"The authorities and the Yakuza are in each other's pockets," says the journalist Tomohiko Suzuki, who specialises in crime writing. "They've achieved a kind of balance where they basically accept each other's existence but pretend otherwise. It's very Japanese. The 1992 law was a kind of performance for the public."
Agata agrees. "The law was introduced because some politicians thought we were becoming too big and dangerous. It's had a small impact on what we do, but more important is the economy. We're very sensitive to recession, so some of us have been hard hit, but look at Yamaguchi-gumi [Japan's largest Yakuza group]. They are getting bigger and bigger."
To get a sense of the Yakuza's place in Japanese society, a visit to the headquarters of the Yamaguchi-gumi is recommended. Set off the street in a quiet, upmarket
suburb of Kobe, 100 yards from a police station, one of the world's most powerful
crime syndicates, with a full-time membership of 17,900 members - more than five
times the size of the American Mafia at its peak - posts a large sign reassuring the
locals that they don't permit underage workers, the selling of drugs, or the discarding
of cigarette buts on their patch. "They're nice people," says a smiling pensioner next
door. "They come around twice a year with gifts and they keep the neighbourhood
safe. We've never had any trouble from them."
This neighbourly harmony is only mildly disrupted on the fifth day of each month by a whispering fleet of Mercedes and Lexus cars ferrying local mob bosses here from locations all over Japan. The monthly gatherings are observed by detectives but never interrupted. "Unless they break a specific law we can't intervene," says Takao Hamada of the Hyogo Prefecture Police Organised Crime Division.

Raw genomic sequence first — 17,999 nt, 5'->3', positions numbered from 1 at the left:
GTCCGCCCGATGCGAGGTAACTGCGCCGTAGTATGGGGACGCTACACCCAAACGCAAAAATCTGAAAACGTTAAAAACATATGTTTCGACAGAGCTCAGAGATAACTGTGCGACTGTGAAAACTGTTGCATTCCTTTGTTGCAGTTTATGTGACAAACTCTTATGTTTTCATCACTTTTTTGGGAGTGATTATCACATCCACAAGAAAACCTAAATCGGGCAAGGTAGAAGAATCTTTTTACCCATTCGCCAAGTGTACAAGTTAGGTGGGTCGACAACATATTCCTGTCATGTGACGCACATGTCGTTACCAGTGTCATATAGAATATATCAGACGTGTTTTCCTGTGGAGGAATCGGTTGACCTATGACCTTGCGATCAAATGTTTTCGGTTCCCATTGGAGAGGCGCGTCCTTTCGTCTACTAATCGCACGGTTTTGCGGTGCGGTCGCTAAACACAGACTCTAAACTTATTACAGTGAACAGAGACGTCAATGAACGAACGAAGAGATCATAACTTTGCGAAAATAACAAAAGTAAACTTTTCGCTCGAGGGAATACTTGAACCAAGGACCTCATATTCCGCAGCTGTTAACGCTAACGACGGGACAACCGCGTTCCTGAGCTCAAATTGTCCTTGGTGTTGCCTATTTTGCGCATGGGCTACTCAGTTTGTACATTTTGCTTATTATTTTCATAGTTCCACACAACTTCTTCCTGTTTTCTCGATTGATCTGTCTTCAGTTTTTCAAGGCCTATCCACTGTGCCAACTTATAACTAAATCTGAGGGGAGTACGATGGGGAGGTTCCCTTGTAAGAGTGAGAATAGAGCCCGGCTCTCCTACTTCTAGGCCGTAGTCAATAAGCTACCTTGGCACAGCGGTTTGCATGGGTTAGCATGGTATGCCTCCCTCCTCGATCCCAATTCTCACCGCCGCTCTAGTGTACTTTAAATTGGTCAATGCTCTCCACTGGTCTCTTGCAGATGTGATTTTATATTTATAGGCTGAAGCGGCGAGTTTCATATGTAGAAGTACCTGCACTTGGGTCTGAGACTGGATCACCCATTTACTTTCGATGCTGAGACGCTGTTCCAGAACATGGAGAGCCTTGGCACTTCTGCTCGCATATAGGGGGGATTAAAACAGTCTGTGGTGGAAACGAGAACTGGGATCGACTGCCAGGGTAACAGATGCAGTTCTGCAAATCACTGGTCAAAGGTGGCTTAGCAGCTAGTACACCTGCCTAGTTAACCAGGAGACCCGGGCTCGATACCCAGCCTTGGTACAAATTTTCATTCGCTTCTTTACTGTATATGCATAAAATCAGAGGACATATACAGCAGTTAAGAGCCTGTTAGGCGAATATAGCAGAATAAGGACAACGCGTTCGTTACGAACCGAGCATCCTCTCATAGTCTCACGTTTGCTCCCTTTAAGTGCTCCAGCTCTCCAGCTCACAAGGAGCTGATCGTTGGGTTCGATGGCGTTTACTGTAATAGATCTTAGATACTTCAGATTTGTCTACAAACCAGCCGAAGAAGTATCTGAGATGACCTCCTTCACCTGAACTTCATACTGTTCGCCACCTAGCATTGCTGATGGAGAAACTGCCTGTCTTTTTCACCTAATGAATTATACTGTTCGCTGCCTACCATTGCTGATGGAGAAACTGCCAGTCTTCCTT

To those expecting the war against organised crime to be red in tooth and claw, this oddly genteel relationship between the underworld and law-abiding society appears surreal. Japan's top two dozen crime syndicates, including Agata's Sumiyoshi-kai, have published addresses, often in the best areas of the largest cities, with members proudly bearing namecards and corporate insignia. Mob bosses have for years been on first-name terms with corporate presidents and senior politicians. Former prime minister Nobusuke Kishi once helped to organise a Yakuza funeral; another premier, Yoshio Mori, gave a speech at a wedding attended by Yuko Inagawa, the boss of the Inagawa-kai crime syndicate. When this was reported by a weekly magazine, he said he "didn't realise who Inagawa was".
Last week, Shizuka Kamei, a senior member of the ruling Liberal Democratic Party (LDP), acknowledged receiving ¥300,000 in political donations from the leader of a group of loan sharks affiliated to the Yamaguchi. He also told reporters: "Since we receive donations from numerous donors, it's virtually impossible to confirm their backgrounds."